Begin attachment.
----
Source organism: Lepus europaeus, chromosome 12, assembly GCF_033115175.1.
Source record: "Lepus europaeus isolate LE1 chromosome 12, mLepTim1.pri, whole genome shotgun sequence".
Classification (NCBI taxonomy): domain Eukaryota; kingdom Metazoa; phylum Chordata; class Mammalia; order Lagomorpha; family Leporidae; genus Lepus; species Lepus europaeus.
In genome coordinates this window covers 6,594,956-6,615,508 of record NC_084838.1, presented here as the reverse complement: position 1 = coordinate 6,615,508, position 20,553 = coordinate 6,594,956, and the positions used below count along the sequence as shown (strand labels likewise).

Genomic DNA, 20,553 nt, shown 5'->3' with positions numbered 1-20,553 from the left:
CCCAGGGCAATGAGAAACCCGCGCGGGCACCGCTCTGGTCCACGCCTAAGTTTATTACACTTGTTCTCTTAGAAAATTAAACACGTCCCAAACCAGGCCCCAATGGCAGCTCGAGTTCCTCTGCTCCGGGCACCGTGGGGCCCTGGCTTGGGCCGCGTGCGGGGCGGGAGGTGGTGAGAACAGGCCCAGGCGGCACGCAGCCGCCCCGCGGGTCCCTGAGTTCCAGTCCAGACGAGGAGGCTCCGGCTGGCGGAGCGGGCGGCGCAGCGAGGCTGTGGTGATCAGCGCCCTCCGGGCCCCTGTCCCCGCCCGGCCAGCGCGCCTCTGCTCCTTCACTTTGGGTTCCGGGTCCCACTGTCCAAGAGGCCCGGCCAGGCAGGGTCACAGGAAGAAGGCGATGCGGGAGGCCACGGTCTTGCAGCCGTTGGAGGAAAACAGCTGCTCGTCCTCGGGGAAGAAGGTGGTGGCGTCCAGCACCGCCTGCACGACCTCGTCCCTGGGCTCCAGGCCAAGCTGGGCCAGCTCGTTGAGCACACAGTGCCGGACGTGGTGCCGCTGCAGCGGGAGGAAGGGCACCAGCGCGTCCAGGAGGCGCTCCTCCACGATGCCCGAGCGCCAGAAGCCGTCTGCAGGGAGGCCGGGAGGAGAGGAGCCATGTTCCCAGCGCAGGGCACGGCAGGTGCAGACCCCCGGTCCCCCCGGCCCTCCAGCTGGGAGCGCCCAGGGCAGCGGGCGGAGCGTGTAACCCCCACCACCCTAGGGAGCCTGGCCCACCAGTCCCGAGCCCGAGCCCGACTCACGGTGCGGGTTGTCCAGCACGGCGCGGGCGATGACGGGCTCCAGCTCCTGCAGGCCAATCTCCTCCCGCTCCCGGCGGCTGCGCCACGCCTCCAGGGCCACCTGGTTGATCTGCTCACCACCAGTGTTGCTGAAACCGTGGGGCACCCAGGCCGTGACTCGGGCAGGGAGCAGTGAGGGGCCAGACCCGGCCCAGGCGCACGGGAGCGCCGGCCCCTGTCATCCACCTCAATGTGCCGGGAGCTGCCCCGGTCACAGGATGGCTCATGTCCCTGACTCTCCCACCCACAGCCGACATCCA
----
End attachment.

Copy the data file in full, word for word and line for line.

Source organism: Lepus europaeus, chromosome 12, assembly GCF_033115175.1.
Source record: "Lepus europaeus isolate LE1 chromosome 12, mLepTim1.pri, whole genome shotgun sequence".
Classification (NCBI taxonomy): domain Eukaryota; kingdom Metazoa; phylum Chordata; class Mammalia; order Lagomorpha; family Leporidae; genus Lepus; species Lepus europaeus.
In genome coordinates this window covers 6,594,956-6,615,508 of record NC_084838.1, presented here as the reverse complement: position 1 = coordinate 6,615,508, position 20,553 = coordinate 6,594,956, and the positions used below count along the sequence as shown (strand labels likewise).

Genomic DNA, 20,553 nt, shown 5'->3' with positions numbered 1-20,553 from the left:
CCCAGGGCAATGAGAAACCCGCGCGGGCACCGCTCTGGTCCACGCCTAAGTTTATTACACTTGTTCTCTTAGAAAATTAAACACGTCCCAAACCAGGCCCCAATGGCAGCTCGAGTTCCTCTGCTCCGGGCACCGTGGGGCCCTGGCTTGGGCCGCGTGCGGGGCGGGAGGTGGTGAGAACAGGCCCAGGCGGCACGCAGCCGCCCCGCGGGTCCCTGAGTTCCAGTCCAGACGAGGAGGCTCCGGCTGGCGGAGCGGGCGGCGCAGCGAGGCTGTGGTGATCAGCGCCCTCCGGGCCCCTGTCCCCGCCCGGCCAGCGCGCCTCTGCTCCTTCACTTTGGGTTCCGGGTCCCACTGTCCAAGAGGCCCGGCCAGGCAGGGTCACAGGAAGAAGGCGATGCGGGAGGCCACGGTCTTGCAGCCGTTGGAGGAAAACAGCTGCTCGTCCTCGGGGAAGAAGGTGGTGGCGTCCAGCACCGCCTGCACGACCTCGTCCCTGGGCTCCAGGCCAAGCTGGGCCAGCTCGTTGAGCACACAGTGCCGGACGTGGTGCCGCTGCAGCGGGAGGAAGGGCACCAGCGCGTCCAGGAGGCGCTCCTCCACGATGCCCGAGCGCCAGAAGCCGTCTGCAGGGAGGCCGGGAGGAGAGGAGCCATGTTCCCAGCGCAGGGCACGGCAGGTGCAGACCCCCGGTCCCCCCGGCCCTCCAGCTGGGAGCGCCCAGGGCAGCGGGCGGAGCGTGTAACCCCCACCACCCTAGGGAGCCTGGCCCACCAGTCCCGAGCCCGAGCCCGACTCACGGTGCGGGTTGTCCAGCACGGCGCGGGCGATGACGGGCTCCAGCTCCTGCAGGCCAATCTCCTCCCGCTCCCGGCGGCTGCGCCACGCCTCCAGGGCCACCTGGTTGATCTGCTCACCACCAGTGTTGCTGAAACCGTGGGGCACCCAGGCCGTGACTCGGGCAGGGAGCAGTGAGGGGCCAGACCCGGCCCAGGCGCACGGGAGCGCCGGCCCCTGTCATCCACCTCAATGTGCCGGGAGCTGCCCCGGTCACAGGATGGCTCATGTCCCTGACTCTCCCACCCACAGCCGACATCCA